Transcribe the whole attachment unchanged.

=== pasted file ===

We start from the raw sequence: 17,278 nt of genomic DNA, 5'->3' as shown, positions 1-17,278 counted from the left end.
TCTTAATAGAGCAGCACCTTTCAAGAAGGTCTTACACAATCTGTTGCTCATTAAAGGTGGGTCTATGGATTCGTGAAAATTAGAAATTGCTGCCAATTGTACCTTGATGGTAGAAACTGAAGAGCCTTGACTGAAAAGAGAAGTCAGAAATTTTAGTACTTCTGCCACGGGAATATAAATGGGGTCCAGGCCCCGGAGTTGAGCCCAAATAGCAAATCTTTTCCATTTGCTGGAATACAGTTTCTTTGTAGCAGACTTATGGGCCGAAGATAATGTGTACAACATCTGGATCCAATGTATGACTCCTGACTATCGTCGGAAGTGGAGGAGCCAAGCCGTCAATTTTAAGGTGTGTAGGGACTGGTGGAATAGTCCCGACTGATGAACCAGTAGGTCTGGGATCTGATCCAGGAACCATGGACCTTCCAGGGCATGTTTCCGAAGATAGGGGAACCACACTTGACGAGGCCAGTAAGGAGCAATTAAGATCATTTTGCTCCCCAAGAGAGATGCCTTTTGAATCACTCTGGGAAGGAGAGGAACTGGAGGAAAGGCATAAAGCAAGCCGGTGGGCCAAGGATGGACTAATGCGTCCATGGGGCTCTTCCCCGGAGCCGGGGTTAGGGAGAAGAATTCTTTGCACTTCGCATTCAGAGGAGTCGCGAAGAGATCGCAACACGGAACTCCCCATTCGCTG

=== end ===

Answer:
We start from the raw sequence: 17,278 nt of genomic DNA, 5'->3' as shown, positions 1-17,278 counted from the left end.
TCTTAATAGAGCAGCACCTTTCAAGAAGGTCTTACACAATCTGTTGCTCATTAAAGGTGGGTCTATGGATTCGTGAAAATTAGAAATTGCTGCCAATTGTACCTTGATGGTAGAAACTGAAGAGCCTTGACTGAAAAGAGAAGTCAGAAATTTTAGTACTTCTGCCACGGGAATATAAATGGGGTCCAGGCCCCGGAGTTGAGCCCAAATAGCAAATCTTTTCCATTTGCTGGAATACAGTTTCTTTGTAGCAGACTTATGGGCCGAAGATAATGTGTACAACATCTGGATCCAATGTATGACTCCTGACTATCGTCGGAAGTGGAGGAGCCAAGCCGTCAATTTTAAGGTGTGTAGGGACTGGTGGAATAGTCCCGACTGATGAACCAGTAGGTCTGGGATCTGATCCAGGAACCATGGACCTTCCAGGGCATGTTTCCGAAGATAGGGGAACCACACTTGACGAGGCCAGTAAGGAGCAATTAAGATCATTTTGCTCCCCAAGAGAGATGCCTTTTGAATCACTCTGGGAAGGAGAGGAACTGGAGGAAAGGCATAAAGCAAGCCGGTGGGCCAAGGATGGACTAATGCGTCCATGGGGCTCTTCCCCGGAGCCGGGGTTAGGGAGAAGAATTCTTTGCACTTCGCATTCAGAGGAGTCGCGAAGAGATCGCAACACGGAACTCCCCATTCGCTG